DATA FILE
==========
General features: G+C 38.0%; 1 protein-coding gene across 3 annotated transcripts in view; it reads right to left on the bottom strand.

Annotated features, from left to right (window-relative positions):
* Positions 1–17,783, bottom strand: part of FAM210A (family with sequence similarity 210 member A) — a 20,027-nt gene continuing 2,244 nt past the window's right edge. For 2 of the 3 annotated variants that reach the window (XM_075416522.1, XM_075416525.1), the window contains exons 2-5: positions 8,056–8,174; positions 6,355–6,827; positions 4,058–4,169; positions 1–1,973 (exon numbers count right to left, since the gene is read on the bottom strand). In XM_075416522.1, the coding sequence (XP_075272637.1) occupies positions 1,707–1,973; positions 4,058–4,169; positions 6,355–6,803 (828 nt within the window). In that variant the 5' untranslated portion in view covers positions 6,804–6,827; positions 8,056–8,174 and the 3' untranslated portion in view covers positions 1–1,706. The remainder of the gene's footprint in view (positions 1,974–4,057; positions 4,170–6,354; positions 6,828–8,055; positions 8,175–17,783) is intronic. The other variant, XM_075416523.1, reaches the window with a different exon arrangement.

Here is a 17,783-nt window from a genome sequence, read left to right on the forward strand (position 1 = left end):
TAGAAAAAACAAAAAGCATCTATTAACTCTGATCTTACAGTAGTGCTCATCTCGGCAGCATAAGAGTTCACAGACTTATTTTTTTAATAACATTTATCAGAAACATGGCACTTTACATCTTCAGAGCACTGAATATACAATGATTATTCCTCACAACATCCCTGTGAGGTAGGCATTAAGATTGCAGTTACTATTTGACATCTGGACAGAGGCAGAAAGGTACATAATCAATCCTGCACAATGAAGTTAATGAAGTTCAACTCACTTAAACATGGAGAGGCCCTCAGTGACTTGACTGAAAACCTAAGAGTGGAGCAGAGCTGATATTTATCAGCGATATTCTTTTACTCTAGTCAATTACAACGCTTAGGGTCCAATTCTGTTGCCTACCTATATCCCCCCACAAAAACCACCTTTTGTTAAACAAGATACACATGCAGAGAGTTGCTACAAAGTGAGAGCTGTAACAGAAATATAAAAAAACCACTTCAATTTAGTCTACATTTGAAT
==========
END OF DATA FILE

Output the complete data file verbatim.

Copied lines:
General features: G+C 38.0%; 1 protein-coding gene across 3 annotated transcripts in view; it reads right to left on the bottom strand.

Annotated features, from left to right (window-relative positions):
* Positions 1–17,783, bottom strand: part of FAM210A (family with sequence similarity 210 member A) — a 20,027-nt gene continuing 2,244 nt past the window's right edge. For 2 of the 3 annotated variants that reach the window (XM_075416522.1, XM_075416525.1), the window contains exons 2-5: positions 8,056–8,174; positions 6,355–6,827; positions 4,058–4,169; positions 1–1,973 (exon numbers count right to left, since the gene is read on the bottom strand). In XM_075416522.1, the coding sequence (XP_075272637.1) occupies positions 1,707–1,973; positions 4,058–4,169; positions 6,355–6,803 (828 nt within the window). In that variant the 5' untranslated portion in view covers positions 6,804–6,827; positions 8,056–8,174 and the 3' untranslated portion in view covers positions 1–1,706. The remainder of the gene's footprint in view (positions 1,974–4,057; positions 4,170–6,354; positions 6,828–8,055; positions 8,175–17,783) is intronic. The other variant, XM_075416523.1, reaches the window with a different exon arrangement.

Here is a 17,783-nt window from a genome sequence, read left to right on the forward strand (position 1 = left end):
TAGAAAAAACAAAAAGCATCTATTAACTCTGATCTTACAGTAGTGCTCATCTCGGCAGCATAAGAGTTCACAGACTTATTTTTTTAATAACATTTATCAGAAACATGGCACTTTACATCTTCAGAGCACTGAATATACAATGATTATTCCTCACAACATCCCTGTGAGGTAGGCATTAAGATTGCAGTTACTATTTGACATCTGGACAGAGGCAGAAAGGTACATAATCAATCCTGCACAATGAAGTTAATGAAGTTCAACTCACTTAAACATGGAGAGGCCCTCAGTGACTTGACTGAAAACCTAAGAGTGGAGCAGAGCTGATATTTATCAGCGATATTCTTTTACTCTAGTCAATTACAACGCTTAGGGTCCAATTCTGTTGCCTACCTATATCCCCCCACAAAAACCACCTTTTGTTAAACAAGATACACATGCAGAGAGTTGCTACAAAGTGAGAGCTGTAACAGAAATATAAAAAAACCACTTCAATTTAGTCTACATTTGAAT